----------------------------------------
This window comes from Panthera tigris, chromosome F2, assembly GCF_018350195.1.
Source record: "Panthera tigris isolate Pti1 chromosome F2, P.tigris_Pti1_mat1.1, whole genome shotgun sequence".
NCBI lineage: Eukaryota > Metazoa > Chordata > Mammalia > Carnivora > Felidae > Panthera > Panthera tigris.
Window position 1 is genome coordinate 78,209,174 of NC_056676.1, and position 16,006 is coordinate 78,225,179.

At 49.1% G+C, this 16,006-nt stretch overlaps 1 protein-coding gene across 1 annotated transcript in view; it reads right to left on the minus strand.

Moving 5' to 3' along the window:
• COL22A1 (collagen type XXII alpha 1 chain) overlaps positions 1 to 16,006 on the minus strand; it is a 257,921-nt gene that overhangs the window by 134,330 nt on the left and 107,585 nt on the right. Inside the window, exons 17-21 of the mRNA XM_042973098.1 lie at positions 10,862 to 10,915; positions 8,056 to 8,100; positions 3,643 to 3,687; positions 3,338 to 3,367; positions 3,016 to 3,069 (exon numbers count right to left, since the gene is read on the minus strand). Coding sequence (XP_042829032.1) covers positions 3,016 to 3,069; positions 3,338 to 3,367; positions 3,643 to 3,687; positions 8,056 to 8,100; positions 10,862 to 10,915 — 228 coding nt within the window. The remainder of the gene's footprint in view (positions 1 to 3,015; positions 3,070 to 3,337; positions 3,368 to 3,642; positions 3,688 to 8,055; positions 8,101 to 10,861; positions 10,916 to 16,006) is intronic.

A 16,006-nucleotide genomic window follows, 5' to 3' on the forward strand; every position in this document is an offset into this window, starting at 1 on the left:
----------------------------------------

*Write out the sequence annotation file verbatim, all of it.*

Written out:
This window comes from Panthera tigris, chromosome F2, assembly GCF_018350195.1.
Source record: "Panthera tigris isolate Pti1 chromosome F2, P.tigris_Pti1_mat1.1, whole genome shotgun sequence".
NCBI lineage: Eukaryota > Metazoa > Chordata > Mammalia > Carnivora > Felidae > Panthera > Panthera tigris.
Window position 1 is genome coordinate 78,209,174 of NC_056676.1, and position 16,006 is coordinate 78,225,179.

At 49.1% G+C, this 16,006-nt stretch overlaps 1 protein-coding gene across 1 annotated transcript in view; it reads right to left on the minus strand.

Moving 5' to 3' along the window:
• COL22A1 (collagen type XXII alpha 1 chain) overlaps positions 1 to 16,006 on the minus strand; it is a 257,921-nt gene that overhangs the window by 134,330 nt on the left and 107,585 nt on the right. Inside the window, exons 17-21 of the mRNA XM_042973098.1 lie at positions 10,862 to 10,915; positions 8,056 to 8,100; positions 3,643 to 3,687; positions 3,338 to 3,367; positions 3,016 to 3,069 (exon numbers count right to left, since the gene is read on the minus strand). Coding sequence (XP_042829032.1) covers positions 3,016 to 3,069; positions 3,338 to 3,367; positions 3,643 to 3,687; positions 8,056 to 8,100; positions 10,862 to 10,915 — 228 coding nt within the window. The remainder of the gene's footprint in view (positions 1 to 3,015; positions 3,070 to 3,337; positions 3,368 to 3,642; positions 3,688 to 8,055; positions 8,101 to 10,861; positions 10,916 to 16,006) is intronic.

A 16,006-nucleotide genomic window follows, 5' to 3' on the forward strand; every position in this document is an offset into this window, starting at 1 on the left: